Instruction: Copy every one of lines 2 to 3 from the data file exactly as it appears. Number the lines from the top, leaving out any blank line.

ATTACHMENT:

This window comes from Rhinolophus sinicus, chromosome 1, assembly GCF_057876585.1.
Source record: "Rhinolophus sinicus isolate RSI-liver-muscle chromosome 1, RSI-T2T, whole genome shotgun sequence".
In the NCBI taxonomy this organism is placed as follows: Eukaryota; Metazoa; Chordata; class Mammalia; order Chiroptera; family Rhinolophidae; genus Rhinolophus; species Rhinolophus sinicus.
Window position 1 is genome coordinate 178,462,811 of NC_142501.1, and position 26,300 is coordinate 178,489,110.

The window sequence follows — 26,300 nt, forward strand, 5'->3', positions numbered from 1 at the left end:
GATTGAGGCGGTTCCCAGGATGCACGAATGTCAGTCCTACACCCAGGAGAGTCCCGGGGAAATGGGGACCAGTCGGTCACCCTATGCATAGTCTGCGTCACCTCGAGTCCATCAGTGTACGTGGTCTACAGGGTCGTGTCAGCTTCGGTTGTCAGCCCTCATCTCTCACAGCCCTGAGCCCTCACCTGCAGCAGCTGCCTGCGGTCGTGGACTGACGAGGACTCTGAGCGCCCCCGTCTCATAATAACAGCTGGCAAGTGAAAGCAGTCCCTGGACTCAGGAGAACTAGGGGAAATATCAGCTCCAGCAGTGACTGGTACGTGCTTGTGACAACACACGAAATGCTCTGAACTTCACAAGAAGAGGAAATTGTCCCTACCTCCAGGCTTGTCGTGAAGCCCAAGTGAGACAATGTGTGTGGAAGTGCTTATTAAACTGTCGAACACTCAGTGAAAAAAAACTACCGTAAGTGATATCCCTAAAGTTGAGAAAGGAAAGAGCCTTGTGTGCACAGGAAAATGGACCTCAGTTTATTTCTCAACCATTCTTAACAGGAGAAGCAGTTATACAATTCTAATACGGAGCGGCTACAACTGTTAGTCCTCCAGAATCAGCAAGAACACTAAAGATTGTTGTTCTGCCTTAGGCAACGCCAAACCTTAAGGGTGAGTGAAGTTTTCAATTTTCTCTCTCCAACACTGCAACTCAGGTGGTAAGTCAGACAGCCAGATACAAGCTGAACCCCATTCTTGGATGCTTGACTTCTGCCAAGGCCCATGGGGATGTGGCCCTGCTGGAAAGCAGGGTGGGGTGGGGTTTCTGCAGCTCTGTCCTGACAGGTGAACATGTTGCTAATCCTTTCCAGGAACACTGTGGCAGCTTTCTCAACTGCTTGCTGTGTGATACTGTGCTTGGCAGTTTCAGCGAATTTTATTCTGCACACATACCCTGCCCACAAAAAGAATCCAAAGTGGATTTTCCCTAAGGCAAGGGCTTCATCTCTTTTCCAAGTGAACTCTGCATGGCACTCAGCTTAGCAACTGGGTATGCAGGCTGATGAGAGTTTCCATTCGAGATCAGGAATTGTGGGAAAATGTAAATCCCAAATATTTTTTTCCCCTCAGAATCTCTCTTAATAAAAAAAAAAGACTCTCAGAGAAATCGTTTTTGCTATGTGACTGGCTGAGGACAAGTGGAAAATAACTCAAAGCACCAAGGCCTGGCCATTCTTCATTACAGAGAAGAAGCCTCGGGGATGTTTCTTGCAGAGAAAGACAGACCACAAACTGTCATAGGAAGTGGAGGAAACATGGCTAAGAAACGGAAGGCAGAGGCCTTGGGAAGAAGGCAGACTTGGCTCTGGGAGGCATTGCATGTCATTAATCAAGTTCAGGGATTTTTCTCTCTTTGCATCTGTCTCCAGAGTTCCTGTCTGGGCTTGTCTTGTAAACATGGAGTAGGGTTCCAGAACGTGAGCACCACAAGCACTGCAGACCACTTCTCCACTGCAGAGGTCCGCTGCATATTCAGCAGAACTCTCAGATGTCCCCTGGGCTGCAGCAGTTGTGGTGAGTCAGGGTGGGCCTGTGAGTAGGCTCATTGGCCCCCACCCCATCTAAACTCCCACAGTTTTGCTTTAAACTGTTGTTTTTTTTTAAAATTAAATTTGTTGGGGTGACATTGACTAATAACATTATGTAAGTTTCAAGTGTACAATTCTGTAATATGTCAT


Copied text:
Source record: "Rhinolophus sinicus isolate RSI-liver-muscle chromosome 1, RSI-T2T, whole genome shotgun sequence".
In the NCBI taxonomy this organism is placed as follows: Eukaryota; Metazoa; Chordata; class Mammalia; order Chiroptera; family Rhinolophidae; genus Rhinolophus; species Rhinolophus sinicus.